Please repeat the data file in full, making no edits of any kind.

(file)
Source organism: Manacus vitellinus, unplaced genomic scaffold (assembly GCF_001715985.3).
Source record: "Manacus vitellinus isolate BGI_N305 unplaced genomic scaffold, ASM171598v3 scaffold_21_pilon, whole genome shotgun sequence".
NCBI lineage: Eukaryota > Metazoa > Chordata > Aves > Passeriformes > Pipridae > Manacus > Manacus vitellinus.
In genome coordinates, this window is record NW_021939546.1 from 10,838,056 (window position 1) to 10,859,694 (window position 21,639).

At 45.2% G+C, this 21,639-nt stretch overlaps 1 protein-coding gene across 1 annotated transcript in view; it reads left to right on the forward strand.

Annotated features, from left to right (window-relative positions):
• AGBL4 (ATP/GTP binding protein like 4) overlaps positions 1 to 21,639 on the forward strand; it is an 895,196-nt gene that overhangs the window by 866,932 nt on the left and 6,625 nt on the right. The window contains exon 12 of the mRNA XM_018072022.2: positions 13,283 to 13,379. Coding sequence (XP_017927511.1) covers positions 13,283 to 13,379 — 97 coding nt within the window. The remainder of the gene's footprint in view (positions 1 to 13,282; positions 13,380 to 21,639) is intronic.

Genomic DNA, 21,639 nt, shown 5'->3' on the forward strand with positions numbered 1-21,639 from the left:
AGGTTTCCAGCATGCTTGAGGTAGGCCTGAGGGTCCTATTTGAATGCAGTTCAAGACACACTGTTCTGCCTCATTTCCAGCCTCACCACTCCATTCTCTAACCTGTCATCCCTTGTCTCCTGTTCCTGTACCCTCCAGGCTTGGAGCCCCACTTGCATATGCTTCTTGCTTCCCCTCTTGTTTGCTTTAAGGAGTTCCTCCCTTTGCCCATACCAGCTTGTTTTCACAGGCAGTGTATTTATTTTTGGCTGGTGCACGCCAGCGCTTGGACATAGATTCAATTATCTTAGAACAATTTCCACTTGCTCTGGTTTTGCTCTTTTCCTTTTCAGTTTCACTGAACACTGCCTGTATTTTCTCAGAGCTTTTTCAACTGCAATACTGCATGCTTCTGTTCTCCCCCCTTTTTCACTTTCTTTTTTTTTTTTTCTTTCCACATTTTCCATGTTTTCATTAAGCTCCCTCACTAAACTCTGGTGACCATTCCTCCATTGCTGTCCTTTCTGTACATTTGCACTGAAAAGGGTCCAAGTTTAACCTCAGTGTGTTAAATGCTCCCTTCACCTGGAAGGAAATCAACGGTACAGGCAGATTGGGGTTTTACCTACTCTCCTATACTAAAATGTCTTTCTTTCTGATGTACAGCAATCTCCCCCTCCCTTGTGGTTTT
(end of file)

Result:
Source organism: Manacus vitellinus, unplaced genomic scaffold (assembly GCF_001715985.3).
Source record: "Manacus vitellinus isolate BGI_N305 unplaced genomic scaffold, ASM171598v3 scaffold_21_pilon, whole genome shotgun sequence".
NCBI lineage: Eukaryota > Metazoa > Chordata > Aves > Passeriformes > Pipridae > Manacus > Manacus vitellinus.
In genome coordinates, this window is record NW_021939546.1 from 10,838,056 (window position 1) to 10,859,694 (window position 21,639).

At 45.2% G+C, this 21,639-nt stretch overlaps 1 protein-coding gene across 1 annotated transcript in view; it reads left to right on the forward strand.

Annotated features, from left to right (window-relative positions):
• AGBL4 (ATP/GTP binding protein like 4) overlaps positions 1 to 21,639 on the forward strand; it is an 895,196-nt gene that overhangs the window by 866,932 nt on the left and 6,625 nt on the right. The window contains exon 12 of the mRNA XM_018072022.2: positions 13,283 to 13,379. Coding sequence (XP_017927511.1) covers positions 13,283 to 13,379 — 97 coding nt within the window. The remainder of the gene's footprint in view (positions 1 to 13,282; positions 13,380 to 21,639) is intronic.

Genomic DNA, 21,639 nt, shown 5'->3' on the forward strand with positions numbered 1-21,639 from the left:
AGGTTTCCAGCATGCTTGAGGTAGGCCTGAGGGTCCTATTTGAATGCAGTTCAAGACACACTGTTCTGCCTCATTTCCAGCCTCACCACTCCATTCTCTAACCTGTCATCCCTTGTCTCCTGTTCCTGTACCCTCCAGGCTTGGAGCCCCACTTGCATATGCTTCTTGCTTCCCCTCTTGTTTGCTTTAAGGAGTTCCTCCCTTTGCCCATACCAGCTTGTTTTCACAGGCAGTGTATTTATTTTTGGCTGGTGCACGCCAGCGCTTGGACATAGATTCAATTATCTTAGAACAATTTCCACTTGCTCTGGTTTTGCTCTTTTCCTTTTCAGTTTCACTGAACACTGCCTGTATTTTCTCAGAGCTTTTTCAACTGCAATACTGCATGCTTCTGTTCTCCCCCCTTTTTCACTTTCTTTTTTTTTTTTTCTTTCCACATTTTCCATGTTTTCATTAAGCTCCCTCACTAAACTCTGGTGACCATTCCTCCATTGCTGTCCTTTCTGTACATTTGCACTGAAAAGGGTCCAAGTTTAACCTCAGTGTGTTAAATGCTCCCTTCACCTGGAAGGAAATCAACGGTACAGGCAGATTGGGGTTTTACCTACTCTCCTATACTAAAATGTCTTTCTTTCTGATGTACAGCAATCTCCCCCTCCCTTGTGGTTTT